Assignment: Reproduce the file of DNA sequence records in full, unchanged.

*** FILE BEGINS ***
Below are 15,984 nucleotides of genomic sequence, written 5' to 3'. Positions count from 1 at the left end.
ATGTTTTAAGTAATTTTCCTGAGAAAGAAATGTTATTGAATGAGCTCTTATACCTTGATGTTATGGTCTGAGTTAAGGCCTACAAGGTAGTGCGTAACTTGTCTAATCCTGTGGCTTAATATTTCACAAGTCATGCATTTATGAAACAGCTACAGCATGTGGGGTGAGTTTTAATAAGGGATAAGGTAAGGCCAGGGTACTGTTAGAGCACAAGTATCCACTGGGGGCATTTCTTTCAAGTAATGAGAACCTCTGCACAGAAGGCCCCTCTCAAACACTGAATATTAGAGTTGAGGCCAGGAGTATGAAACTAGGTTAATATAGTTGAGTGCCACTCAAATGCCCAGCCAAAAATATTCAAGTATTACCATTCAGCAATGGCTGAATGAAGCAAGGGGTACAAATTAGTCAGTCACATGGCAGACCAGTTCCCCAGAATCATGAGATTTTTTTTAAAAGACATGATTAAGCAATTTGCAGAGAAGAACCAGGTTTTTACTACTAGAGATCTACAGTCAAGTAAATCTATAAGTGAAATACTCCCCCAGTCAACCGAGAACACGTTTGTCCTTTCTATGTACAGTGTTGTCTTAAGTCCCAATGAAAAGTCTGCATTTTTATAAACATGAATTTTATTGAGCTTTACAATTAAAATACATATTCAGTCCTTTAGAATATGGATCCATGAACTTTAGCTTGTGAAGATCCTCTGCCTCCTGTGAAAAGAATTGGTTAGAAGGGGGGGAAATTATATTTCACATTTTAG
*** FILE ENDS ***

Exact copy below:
Below are 15,984 nucleotides of genomic sequence, written 5' to 3'. Positions count from 1 at the left end.
ATGTTTTAAGTAATTTTCCTGAGAAAGAAATGTTATTGAATGAGCTCTTATACCTTGATGTTATGGTCTGAGTTAAGGCCTACAAGGTAGTGCGTAACTTGTCTAATCCTGTGGCTTAATATTTCACAAGTCATGCATTTATGAAACAGCTACAGCATGTGGGGTGAGTTTTAATAAGGGATAAGGTAAGGCCAGGGTACTGTTAGAGCACAAGTATCCACTGGGGGCATTTCTTTCAAGTAATGAGAACCTCTGCACAGAAGGCCCCTCTCAAACACTGAATATTAGAGTTGAGGCCAGGAGTATGAAACTAGGTTAATATAGTTGAGTGCCACTCAAATGCCCAGCCAAAAATATTCAAGTATTACCATTCAGCAATGGCTGAATGAAGCAAGGGGTACAAATTAGTCAGTCACATGGCAGACCAGTTCCCCAGAATCATGAGATTTTTTTTAAAAGACATGATTAAGCAATTTGCAGAGAAGAACCAGGTTTTTACTACTAGAGATCTACAGTCAAGTAAATCTATAAGTGAAATACTCCCCCAGTCAACCGAGAACACGTTTGTCCTTTCTATGTACAGTGTTGTCTTAAGTCCCAATGAAAAGTCTGCATTTTTATAAACATGAATTTTATTGAGCTTTACAATTAAAATACATATTCAGTCCTTTAGAATATGGATCCATGAACTTTAGCTTGTGAAGATCCTCTGCCTCCTGTGAAAAGAATTGGTTAGAAGGGGGGGAAATTATATTTCACATTTTAG